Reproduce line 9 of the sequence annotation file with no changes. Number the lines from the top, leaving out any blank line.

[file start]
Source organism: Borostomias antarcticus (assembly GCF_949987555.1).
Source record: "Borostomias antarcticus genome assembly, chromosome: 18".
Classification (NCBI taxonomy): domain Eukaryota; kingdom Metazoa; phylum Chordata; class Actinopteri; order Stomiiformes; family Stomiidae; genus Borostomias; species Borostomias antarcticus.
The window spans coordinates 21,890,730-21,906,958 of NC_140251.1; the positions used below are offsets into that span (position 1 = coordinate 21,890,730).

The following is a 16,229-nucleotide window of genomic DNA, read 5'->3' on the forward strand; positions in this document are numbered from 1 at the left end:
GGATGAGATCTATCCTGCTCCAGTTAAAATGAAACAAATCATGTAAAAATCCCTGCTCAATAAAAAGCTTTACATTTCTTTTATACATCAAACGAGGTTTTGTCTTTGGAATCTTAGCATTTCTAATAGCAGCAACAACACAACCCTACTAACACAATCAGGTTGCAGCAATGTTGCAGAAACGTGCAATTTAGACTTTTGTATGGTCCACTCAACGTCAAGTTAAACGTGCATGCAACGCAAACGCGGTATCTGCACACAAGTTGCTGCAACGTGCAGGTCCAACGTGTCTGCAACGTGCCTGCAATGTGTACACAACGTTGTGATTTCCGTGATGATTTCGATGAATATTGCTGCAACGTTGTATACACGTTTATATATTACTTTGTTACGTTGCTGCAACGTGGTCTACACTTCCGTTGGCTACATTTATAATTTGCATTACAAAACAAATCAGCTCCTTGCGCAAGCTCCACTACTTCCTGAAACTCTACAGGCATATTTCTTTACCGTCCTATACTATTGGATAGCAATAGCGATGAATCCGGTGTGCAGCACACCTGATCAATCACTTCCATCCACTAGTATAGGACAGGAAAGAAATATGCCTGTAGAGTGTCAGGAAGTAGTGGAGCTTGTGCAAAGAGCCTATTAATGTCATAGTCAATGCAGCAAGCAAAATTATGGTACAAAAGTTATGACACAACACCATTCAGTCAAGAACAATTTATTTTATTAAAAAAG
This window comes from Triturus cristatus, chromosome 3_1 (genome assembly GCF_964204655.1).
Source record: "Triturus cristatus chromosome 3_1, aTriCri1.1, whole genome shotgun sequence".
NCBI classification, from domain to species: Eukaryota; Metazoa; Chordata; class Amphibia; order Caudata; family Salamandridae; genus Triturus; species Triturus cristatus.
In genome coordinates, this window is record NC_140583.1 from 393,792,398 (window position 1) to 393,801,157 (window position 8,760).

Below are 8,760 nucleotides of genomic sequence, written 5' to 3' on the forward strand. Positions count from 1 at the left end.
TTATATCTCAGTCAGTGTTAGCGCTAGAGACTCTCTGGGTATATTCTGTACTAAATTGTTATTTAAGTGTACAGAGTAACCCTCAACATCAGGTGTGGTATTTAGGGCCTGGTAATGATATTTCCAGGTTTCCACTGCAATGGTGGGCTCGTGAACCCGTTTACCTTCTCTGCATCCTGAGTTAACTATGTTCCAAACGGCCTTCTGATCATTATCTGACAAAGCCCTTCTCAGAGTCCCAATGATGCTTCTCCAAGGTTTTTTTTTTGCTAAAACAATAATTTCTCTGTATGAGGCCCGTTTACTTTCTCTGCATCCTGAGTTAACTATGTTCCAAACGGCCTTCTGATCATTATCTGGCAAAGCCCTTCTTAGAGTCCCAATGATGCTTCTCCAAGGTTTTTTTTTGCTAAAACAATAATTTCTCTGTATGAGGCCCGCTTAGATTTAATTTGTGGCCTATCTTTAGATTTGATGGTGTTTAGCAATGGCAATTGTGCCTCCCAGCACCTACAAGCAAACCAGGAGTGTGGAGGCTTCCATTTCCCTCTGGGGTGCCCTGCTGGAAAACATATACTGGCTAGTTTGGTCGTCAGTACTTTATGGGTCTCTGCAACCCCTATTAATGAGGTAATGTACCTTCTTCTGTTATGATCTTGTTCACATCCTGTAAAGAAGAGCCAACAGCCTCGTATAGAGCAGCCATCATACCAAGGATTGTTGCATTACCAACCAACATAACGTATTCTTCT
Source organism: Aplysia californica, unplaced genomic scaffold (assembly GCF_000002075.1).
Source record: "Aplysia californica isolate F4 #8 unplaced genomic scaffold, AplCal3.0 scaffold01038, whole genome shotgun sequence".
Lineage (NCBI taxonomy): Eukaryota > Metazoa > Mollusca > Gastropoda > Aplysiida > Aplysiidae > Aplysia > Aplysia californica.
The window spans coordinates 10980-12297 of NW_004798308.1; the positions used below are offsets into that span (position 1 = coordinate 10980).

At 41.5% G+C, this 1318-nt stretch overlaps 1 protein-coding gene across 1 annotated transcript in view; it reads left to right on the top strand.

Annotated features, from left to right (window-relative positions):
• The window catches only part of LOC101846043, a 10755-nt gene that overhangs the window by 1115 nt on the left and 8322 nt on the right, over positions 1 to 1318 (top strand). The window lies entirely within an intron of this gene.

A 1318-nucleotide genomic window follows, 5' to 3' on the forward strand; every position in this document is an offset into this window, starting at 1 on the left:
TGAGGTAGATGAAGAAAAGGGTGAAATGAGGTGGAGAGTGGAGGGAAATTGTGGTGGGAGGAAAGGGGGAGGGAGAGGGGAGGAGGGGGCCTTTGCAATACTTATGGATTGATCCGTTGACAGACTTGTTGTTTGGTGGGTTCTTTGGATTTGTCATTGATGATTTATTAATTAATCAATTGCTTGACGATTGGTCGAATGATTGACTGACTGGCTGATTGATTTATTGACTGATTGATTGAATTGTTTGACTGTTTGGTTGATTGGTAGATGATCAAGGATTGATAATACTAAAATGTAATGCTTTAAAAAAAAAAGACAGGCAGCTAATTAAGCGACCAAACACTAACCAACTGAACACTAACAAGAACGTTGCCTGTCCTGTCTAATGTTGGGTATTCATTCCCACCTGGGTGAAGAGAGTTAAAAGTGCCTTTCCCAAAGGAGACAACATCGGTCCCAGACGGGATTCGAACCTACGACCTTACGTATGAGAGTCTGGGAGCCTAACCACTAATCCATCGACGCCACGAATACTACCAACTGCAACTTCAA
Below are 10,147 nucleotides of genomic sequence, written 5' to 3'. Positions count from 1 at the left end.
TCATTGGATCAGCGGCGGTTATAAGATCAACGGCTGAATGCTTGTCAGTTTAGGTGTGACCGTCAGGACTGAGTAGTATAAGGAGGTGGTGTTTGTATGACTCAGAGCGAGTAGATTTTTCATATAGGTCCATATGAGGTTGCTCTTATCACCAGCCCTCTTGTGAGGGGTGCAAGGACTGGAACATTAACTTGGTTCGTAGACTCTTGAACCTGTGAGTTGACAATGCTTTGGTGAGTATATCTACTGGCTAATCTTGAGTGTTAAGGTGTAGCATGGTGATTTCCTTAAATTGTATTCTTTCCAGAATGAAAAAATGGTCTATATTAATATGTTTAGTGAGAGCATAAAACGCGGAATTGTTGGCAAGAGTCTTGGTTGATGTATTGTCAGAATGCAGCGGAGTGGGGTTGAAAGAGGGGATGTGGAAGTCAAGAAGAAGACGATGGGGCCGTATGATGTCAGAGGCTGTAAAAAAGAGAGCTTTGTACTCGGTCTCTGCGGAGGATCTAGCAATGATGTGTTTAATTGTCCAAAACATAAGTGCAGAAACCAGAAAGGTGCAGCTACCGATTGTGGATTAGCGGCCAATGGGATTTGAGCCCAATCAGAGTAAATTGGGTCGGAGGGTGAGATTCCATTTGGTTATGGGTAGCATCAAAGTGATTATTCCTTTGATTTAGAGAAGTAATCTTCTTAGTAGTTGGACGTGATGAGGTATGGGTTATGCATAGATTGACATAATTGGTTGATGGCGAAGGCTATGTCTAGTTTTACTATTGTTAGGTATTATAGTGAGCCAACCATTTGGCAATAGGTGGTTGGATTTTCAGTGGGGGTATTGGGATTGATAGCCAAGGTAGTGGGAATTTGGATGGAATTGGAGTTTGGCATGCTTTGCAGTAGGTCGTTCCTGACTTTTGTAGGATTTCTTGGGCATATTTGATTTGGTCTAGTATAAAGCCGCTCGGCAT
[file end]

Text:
NCBI classification, from domain to species: Eukaryota; Metazoa; Chordata; class Amphibia; order Caudata; family Salamandridae; genus Triturus; species Triturus cristatus.